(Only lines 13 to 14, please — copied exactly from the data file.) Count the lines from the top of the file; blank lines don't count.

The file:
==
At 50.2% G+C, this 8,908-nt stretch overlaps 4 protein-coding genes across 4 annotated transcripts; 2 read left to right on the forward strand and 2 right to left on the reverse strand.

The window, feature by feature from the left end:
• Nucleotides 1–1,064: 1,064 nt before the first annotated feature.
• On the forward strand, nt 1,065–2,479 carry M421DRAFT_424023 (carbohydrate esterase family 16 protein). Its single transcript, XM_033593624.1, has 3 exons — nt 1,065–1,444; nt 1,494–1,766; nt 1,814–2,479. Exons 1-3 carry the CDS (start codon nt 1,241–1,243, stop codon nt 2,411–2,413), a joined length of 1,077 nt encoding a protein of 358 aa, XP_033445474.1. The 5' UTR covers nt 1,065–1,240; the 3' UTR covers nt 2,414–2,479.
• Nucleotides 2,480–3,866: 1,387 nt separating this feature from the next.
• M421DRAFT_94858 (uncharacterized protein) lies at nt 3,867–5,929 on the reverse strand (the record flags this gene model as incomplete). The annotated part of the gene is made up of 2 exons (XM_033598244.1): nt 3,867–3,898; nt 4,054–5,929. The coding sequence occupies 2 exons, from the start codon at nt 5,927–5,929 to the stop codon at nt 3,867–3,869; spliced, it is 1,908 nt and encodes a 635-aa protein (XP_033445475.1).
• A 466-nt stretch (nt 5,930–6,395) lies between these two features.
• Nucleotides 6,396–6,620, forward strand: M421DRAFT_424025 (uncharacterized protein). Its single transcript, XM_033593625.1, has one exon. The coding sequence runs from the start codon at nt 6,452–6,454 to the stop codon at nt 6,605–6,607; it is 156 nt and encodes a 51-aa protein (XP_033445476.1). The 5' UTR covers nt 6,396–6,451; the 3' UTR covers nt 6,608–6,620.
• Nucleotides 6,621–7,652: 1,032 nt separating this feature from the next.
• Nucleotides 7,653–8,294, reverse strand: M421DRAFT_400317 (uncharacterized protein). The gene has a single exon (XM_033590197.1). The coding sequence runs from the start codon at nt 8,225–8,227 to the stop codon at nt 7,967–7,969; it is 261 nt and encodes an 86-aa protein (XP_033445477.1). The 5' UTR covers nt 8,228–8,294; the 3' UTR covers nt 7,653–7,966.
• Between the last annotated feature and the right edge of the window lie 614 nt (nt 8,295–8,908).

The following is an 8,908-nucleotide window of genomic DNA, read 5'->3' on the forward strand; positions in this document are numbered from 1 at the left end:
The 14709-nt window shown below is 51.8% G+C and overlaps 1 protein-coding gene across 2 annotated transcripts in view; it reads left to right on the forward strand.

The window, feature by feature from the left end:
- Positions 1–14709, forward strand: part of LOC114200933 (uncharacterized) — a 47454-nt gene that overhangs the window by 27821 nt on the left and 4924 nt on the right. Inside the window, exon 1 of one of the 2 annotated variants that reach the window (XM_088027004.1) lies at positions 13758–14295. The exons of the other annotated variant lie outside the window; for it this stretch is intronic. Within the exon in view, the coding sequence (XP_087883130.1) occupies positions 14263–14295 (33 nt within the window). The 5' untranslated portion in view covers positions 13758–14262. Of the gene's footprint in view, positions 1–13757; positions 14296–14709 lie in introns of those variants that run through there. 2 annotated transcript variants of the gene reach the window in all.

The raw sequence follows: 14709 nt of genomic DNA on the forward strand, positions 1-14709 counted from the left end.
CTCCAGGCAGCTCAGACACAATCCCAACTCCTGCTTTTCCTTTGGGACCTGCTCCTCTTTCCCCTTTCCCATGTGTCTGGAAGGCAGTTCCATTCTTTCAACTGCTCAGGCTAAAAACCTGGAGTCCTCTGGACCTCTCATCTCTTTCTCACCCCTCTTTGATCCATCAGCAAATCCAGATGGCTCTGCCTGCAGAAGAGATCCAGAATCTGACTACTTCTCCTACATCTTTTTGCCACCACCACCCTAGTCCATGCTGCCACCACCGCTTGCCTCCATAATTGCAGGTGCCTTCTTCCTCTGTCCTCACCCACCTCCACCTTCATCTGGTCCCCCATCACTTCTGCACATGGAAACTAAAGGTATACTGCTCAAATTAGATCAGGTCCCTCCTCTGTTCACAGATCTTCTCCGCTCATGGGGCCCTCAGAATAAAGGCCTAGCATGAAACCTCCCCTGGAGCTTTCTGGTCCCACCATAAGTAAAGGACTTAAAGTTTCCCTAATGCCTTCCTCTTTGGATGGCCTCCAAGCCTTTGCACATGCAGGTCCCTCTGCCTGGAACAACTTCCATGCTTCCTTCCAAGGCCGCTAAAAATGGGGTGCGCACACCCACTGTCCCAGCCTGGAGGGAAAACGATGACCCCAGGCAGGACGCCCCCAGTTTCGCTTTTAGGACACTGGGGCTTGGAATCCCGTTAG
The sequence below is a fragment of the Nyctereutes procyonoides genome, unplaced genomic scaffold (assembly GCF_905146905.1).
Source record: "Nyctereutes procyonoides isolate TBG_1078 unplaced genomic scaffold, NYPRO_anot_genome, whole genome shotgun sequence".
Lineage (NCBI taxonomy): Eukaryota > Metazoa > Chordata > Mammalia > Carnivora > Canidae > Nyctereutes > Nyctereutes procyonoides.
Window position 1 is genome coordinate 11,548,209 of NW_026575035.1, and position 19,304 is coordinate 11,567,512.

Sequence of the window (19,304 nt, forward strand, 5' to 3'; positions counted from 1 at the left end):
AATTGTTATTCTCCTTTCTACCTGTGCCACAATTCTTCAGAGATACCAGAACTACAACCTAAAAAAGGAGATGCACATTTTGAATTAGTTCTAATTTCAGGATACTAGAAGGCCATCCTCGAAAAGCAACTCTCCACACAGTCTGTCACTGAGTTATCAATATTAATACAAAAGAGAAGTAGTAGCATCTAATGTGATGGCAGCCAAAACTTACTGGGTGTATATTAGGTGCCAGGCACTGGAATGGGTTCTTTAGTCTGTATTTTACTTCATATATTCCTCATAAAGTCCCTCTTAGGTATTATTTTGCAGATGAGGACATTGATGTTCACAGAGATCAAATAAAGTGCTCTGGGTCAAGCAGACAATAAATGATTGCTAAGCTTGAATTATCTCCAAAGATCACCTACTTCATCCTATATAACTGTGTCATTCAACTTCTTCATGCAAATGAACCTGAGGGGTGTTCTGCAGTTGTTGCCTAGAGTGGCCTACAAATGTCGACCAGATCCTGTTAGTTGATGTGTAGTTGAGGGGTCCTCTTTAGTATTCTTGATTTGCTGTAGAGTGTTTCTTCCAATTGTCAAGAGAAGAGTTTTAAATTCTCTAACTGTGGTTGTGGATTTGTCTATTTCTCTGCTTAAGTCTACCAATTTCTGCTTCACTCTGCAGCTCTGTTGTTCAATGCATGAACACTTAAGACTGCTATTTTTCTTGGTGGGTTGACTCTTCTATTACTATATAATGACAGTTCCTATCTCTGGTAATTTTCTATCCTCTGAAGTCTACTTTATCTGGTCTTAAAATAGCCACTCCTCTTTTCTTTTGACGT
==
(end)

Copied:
The 14709-nt window shown below is 51.8% G+C and overlaps 1 protein-coding gene across 2 annotated transcripts in view; it reads left to right on the forward strand.

The window, feature by feature from the left end: